Currently, our Troy campus consists of 7,864 enrolled students, but Chancellor Jack Hawkins Jr. stated that our university will hopefully have reached 10,000 students in enrollment in a matter of approximately five to seven years. That is the goal of Troy’s recent project, “Road to 10,000.”
“The benefits are many, including a stronger, more vibrant student population, and the extra tuition revenue to fund more campus improvements,” Hawkins said. “We have the most qualified faculty and the strongest student body in our history, not to mention the most beautiful campus in Alabama, so Troy obviously has a lot to offer.”
Plans are underway that will implement changes to prompt the entrance of 2,136 more students. In terms of campus activities, “the implementation of additional academic programs and the rebranding of existing programs will play a major role in our drive to 10,000 students,” Hawkins said. “Of course, continuing to add amenities such as the new student recreation center will enable us to attract even more students.”
Some concerns current students have consist of the ability to house freshmen and Millennium Scholars on campus, having a larger student-to-teacher ratio in classes and limited parking.
Hawkins has addressed these issues. “We will have to take a hard look at utilization of classroom space, including offering classes later in the day to maintain the small student-to-teacher ratios.”
A parking deck is out of the question for now at the Troy campus. “A parking deck costs about $25,000 per parking space, while a space in a traditional paved lot costs about $6,000. We would have to experience phenomenal enrollment growth before we would even consider a parking deck.”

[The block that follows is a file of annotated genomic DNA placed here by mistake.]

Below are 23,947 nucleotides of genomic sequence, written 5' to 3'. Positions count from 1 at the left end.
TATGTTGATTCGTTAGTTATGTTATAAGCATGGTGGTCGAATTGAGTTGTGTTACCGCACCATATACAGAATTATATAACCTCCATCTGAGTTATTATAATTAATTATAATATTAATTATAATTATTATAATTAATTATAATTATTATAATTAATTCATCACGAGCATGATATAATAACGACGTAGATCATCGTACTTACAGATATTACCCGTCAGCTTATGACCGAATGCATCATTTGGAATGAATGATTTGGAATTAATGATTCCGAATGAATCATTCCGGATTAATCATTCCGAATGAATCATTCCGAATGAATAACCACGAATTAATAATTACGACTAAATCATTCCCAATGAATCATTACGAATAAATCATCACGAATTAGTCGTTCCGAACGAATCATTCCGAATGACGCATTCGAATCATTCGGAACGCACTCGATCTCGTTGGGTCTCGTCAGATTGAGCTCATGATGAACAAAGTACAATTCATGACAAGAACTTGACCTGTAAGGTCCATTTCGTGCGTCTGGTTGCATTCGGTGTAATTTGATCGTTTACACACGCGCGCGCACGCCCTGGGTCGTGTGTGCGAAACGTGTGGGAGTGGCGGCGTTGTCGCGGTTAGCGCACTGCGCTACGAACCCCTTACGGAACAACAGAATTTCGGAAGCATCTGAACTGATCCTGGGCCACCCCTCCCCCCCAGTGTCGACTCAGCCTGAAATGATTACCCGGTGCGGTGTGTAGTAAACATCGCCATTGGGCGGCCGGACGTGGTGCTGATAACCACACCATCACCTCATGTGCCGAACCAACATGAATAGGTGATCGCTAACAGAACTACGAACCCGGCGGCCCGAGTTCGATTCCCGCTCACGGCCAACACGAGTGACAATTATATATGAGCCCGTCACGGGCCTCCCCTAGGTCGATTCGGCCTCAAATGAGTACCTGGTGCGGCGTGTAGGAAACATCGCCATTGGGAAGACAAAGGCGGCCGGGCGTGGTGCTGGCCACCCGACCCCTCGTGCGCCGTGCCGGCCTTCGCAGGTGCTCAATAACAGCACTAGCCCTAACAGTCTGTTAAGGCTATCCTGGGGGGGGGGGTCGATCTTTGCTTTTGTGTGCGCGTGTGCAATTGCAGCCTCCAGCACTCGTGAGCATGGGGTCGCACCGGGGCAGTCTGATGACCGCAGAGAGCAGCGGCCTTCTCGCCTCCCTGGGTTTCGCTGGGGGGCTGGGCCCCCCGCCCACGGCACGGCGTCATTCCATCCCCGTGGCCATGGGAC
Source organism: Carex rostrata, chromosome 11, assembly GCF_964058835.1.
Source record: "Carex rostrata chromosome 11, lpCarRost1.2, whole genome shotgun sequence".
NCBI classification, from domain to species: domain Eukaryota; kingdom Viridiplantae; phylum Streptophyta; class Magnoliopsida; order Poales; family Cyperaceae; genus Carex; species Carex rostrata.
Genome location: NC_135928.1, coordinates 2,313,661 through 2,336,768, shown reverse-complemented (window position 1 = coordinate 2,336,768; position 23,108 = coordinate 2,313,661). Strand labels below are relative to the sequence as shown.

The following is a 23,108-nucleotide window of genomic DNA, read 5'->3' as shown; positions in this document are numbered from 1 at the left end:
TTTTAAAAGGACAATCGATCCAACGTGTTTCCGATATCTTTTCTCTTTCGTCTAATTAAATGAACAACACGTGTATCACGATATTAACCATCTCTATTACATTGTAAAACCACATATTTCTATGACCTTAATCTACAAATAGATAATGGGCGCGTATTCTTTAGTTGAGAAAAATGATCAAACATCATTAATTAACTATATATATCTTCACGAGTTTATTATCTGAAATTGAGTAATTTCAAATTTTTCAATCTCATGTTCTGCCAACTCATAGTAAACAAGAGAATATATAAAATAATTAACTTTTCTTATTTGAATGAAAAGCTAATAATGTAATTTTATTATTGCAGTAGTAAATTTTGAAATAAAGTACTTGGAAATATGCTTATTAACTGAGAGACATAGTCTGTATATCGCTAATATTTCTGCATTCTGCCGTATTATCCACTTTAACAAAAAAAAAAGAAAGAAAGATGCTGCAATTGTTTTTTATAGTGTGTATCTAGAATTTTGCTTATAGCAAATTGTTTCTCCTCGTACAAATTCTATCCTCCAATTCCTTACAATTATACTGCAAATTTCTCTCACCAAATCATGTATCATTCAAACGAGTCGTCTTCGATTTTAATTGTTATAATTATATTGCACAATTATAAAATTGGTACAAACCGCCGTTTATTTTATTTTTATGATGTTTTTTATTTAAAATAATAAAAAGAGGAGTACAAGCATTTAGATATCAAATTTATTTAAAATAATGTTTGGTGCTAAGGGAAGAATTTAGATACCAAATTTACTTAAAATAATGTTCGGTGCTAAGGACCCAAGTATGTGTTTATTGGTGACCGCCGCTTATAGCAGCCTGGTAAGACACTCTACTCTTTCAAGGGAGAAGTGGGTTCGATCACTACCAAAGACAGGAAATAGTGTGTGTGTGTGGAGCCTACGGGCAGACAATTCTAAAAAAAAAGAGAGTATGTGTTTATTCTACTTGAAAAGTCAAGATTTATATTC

The numbers, for now, just don’t add up. However, Hawkins assured us: “We do have plans to increase the number of parking spaces.”
Currently we are able to house 2,342 students on campus; this includes sorority and fraternity housing and excludes married housing. In order to achieve a goal of 10,000 students, more housing must be provided.
“We are already considering the construction of a new residence hall in response to the tremendous demand for on-campus housing,” Hawkins said. “We believe a new residence hall, plus an increase of private housing units near campus, will satisfy the demand.
Julia Orcutt, a junior biomedical sciences major from Helena, expressed her concerns with the 10,000-student goal. “I do not want that to happen at all. I picked Troy because it was smaller. I don’t want to go to a big school,” Orcutt said. “I don’t see very many benefits to it from a student’s perspective.”
In terms of class sizes, general studies courses would be larger with the addition of more students.
Orcutt is worried for freshman students because larger class sizes would mean impeded work. “It would really affect their college experience,” Orcutt said. “They wouldn’t get to know their professors; they wouldn’t be able to build those relationships that are so important.”
An advantage, Orcutt pointed out, would be an improvement to her department. “They might fix the labs because there is more tuition coming in,” Orcutt said.
Caitlyn Pope, a junior music education major from Bonaire, Georgia, was also hesitant about incoming numbers. According to Pope, the food options were a concern. “There are not enough food options. You go expecting a quick meal, but you’re there for about 45 minutes waiting in one line.”
Pope was also concerned about people “falling behind” in their classes due to an increased general studies course population and worried that the “one-on-one” teacher relationship would be in jeopardy.
Pope said that Troy will highlight the Sound of the South band program as a method to obtain more students. “The band program got me here, so the band program will be advertised heavily.”
Personally, I believe having a larger population of students would be beneficial long term for our university. Troy has to implement the changes Chancellor Hawkins mentioned in order to achieve its goal of 10,000 enrolled students on the Troy campus, so we should see positive changes to campus amenities in the near future.
We can enjoy our smaller population for now and embrace the new when the time comes.